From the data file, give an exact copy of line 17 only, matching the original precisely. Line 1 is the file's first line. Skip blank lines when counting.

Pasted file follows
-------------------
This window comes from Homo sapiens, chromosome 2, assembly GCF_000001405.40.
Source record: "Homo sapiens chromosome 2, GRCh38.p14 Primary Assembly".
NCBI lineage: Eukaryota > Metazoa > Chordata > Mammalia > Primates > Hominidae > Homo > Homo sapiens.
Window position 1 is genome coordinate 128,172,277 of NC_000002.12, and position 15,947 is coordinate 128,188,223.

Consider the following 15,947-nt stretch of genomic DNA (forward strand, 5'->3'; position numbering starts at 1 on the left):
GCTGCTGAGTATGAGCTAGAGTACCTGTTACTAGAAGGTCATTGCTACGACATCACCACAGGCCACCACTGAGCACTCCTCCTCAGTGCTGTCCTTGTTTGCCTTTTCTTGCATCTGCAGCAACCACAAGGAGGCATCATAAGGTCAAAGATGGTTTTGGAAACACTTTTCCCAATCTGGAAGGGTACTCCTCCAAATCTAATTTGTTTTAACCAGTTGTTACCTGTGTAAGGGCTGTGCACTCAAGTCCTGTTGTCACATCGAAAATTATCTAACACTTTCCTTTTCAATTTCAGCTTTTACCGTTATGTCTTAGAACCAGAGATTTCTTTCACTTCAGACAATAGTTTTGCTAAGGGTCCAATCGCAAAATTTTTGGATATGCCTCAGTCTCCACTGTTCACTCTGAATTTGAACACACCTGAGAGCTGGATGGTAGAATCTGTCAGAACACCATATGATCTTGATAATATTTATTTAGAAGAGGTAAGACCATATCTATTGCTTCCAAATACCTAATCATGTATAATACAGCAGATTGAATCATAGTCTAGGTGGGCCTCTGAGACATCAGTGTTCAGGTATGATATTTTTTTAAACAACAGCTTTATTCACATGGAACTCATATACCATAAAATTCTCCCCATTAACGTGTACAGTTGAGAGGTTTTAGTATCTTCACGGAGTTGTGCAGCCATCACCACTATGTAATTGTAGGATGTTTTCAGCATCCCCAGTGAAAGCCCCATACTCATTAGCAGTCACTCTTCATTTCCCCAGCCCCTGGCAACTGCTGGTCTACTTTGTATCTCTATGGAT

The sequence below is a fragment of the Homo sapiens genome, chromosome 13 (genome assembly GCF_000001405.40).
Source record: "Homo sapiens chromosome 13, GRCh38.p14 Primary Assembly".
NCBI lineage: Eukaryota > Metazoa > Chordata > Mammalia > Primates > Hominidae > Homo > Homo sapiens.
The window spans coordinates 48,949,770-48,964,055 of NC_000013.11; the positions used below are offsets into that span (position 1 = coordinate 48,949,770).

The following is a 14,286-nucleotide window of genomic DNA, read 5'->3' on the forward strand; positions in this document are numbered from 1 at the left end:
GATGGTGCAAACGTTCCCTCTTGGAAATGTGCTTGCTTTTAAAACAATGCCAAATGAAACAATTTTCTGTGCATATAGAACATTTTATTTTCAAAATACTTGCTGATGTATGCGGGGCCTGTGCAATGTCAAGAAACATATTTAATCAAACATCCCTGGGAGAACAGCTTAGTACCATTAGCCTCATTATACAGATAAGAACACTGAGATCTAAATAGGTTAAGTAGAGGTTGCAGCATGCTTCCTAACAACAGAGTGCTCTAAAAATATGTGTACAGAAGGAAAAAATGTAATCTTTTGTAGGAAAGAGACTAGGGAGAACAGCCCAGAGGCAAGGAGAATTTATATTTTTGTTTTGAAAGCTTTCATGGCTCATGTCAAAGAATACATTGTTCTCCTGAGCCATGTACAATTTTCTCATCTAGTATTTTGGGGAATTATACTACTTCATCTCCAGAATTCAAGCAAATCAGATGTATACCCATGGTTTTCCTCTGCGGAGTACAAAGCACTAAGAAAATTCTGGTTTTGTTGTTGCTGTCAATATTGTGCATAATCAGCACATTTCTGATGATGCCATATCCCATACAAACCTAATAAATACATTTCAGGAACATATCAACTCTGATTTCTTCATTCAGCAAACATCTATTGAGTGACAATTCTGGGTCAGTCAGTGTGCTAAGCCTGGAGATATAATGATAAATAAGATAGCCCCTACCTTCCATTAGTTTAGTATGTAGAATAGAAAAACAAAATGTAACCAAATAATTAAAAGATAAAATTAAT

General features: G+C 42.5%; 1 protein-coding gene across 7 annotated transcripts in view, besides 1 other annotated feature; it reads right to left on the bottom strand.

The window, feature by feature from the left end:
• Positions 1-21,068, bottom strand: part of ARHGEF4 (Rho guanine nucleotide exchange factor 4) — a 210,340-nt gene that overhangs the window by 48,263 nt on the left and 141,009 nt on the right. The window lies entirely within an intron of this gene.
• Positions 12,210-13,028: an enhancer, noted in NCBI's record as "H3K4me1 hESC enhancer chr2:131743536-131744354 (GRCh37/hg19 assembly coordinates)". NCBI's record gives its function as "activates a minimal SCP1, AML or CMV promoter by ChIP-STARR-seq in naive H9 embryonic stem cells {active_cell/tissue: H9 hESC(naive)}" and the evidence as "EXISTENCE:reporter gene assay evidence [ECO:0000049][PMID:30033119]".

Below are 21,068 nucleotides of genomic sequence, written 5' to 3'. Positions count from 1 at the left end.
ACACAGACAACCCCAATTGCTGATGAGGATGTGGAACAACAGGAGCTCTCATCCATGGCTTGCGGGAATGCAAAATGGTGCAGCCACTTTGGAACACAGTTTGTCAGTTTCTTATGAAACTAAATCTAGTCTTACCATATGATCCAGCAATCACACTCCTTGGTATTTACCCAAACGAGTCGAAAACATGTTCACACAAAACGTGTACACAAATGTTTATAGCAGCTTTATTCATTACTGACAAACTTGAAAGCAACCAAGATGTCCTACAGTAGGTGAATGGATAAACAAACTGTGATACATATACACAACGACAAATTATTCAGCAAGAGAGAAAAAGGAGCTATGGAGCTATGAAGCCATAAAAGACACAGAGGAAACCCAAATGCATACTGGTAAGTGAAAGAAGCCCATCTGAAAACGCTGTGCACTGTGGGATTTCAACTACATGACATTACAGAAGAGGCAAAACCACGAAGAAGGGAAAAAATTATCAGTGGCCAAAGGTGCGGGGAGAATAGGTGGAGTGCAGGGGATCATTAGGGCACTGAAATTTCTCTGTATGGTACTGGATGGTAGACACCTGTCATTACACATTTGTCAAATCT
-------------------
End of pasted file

Below are 21,068 nucleotides of genomic sequence, written 5' to 3'. Positions count from 1 at the left end.